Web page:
How to Save Money – Practical Tips to Saving Money

Save Money

Our parents’ and grandparents’ were a thrifty lot. Our generation, not so much. We have been enticed (to some extent) by the gleaming malls, consumer loans, credit cards and clever advertising. But occasionally when we are stung by guilty pangs after overspending – we pause and think “how to save money?”

I have an uncle who is in his late seventies and he is fairly well off, but he belongs to a generation that laid a lot of emphasis on frugality. At this age also when he can easily afford to travel by cabs he chooses to travel by public transportation like bus and trains which sometimes puts me to shame!

Well, though at his age it may sound a little extreme and inadvisable but it is definitely eco-friendly and pocket friendly too. This is more out of habit than need for him; we could definitely take a lesson from him to some extent. Well this could be the first tip to save money; the simplest one and probably also the most difficult one: Spend Less

1. Spend Less

You do not have to be stingy or change your lifestyle to spend less. Just reviewing what you spend and how you spend can help you to a large extent.

  • You could start by looking at public transport or car pools rather than travelling by car all the time
  • While shopping look for deals or savings that are offered when making bulk purchases or otherwise (just compare the per unit rate of a moisturizer when you buy a 100 ml bottle and 500 ml bottle; the difference is considerable),
  • Make calls at off peak hours whenever possible etc.

Savings like these may look like insignificant individually but can prove to be significant in the long run.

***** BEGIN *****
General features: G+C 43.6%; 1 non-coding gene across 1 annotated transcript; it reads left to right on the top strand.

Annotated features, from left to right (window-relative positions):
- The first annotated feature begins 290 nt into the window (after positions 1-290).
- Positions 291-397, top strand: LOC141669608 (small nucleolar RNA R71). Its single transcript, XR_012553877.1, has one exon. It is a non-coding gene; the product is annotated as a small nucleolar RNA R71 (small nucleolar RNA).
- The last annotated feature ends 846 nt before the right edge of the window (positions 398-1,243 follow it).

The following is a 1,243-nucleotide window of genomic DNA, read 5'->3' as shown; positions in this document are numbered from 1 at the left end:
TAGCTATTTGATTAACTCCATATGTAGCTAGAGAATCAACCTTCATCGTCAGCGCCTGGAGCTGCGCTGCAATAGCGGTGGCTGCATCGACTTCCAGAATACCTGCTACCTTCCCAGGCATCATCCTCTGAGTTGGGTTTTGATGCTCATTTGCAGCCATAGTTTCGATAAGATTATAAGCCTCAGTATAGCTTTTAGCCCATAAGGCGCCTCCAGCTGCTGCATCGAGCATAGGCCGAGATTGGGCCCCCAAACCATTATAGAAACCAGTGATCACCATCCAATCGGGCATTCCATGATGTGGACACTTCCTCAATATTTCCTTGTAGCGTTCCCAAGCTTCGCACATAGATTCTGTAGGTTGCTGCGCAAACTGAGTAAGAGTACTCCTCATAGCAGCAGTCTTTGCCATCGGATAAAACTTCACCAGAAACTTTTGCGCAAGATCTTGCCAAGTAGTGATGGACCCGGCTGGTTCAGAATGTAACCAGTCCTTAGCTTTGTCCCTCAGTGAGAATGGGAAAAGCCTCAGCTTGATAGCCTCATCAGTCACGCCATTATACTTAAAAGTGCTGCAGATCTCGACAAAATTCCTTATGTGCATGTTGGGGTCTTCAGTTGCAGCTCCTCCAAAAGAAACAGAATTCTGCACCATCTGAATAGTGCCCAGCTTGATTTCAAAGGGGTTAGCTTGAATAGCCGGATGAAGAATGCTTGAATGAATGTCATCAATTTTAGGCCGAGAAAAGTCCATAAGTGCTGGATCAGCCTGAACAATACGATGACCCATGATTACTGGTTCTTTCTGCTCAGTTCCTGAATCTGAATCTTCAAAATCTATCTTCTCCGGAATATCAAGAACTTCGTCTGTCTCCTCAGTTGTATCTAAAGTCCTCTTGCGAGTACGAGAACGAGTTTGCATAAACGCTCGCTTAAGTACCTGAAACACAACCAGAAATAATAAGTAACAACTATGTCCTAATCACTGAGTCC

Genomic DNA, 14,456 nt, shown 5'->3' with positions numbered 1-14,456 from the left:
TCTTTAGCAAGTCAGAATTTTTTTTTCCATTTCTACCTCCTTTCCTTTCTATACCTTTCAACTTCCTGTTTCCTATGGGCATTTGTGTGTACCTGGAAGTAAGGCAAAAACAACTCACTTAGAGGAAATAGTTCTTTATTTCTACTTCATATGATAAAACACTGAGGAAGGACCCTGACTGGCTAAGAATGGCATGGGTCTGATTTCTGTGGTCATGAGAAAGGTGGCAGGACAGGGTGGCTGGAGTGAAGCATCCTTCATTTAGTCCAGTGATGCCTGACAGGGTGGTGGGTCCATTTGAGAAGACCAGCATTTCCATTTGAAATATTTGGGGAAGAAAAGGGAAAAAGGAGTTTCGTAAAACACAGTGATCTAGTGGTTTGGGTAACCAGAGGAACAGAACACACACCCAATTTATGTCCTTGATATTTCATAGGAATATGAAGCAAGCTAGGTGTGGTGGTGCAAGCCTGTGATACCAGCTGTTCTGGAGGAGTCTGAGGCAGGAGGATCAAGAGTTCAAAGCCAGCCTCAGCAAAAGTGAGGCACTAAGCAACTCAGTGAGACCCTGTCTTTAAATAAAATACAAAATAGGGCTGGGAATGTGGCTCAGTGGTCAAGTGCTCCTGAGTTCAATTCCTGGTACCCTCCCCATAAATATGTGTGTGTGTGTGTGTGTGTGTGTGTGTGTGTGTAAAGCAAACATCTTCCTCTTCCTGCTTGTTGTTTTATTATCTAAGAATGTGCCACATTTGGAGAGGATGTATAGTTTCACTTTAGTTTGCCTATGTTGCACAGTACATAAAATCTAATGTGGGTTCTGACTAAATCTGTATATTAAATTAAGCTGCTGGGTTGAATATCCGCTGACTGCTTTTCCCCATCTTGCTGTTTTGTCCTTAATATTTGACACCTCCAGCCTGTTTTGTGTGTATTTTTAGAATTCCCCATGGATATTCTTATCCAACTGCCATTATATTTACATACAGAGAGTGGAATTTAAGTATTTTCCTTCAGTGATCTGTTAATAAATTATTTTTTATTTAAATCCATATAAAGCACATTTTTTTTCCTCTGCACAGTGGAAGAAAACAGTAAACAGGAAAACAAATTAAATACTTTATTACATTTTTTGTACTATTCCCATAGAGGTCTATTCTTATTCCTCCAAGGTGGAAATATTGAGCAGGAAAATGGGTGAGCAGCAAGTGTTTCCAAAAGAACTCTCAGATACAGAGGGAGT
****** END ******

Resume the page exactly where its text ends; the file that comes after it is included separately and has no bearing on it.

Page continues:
2. Start Now!

Just contemplating how to save money doesn’t work – you need to start now!! Believe me, no matter how much you earn it will never be spare; your expenditure will always expand in proportion to your income. So do not wait for the right time to start saving. The earlier you start the better it is;

When you start young you have age at your side, responsibilities are less and the magic of compounding does wonders to your saving.


Rohan starts putting aside money as soon as he gets his first job at the age of 25. He puts Rs 1000 in a recurring deposit that gives 8% return, at the age of 45 the total value of his savings is Rs. 5.83 lakhs (approx).

Rohit waits till he turns 30; he also puts aside money in a recurring deposit at 8%; when he turns 45 the total value of his savings is Rs. 3.45 lakhs (approx). Just a 5 year gap and Rohan’s savings are about 70% higher than Rohits’s. Also Read Retirement plans blog

3. Be Regular

Another aspect highlighted by the above example is the need to be regular about your savings. You might miss once in a while due to some exigency or extra expenditures that might crop up but setting aside even a small amount every month can help you build a comfortable nest egg.

4. Have a Goal

Target the amount you want to save every month; it’s important that you have a goal and stick to it. Keeping to the goal is more important rather than having an ambitious goal.

You can start buy having a small goal. Remember you childhood days when saving a rupee from your pocket money each week to put in your piggy bank gave you a kick! Having a target makes it easier to achieve it.

Learn more about goal setting at our blog – power of goal setting

5. Prepare a Budget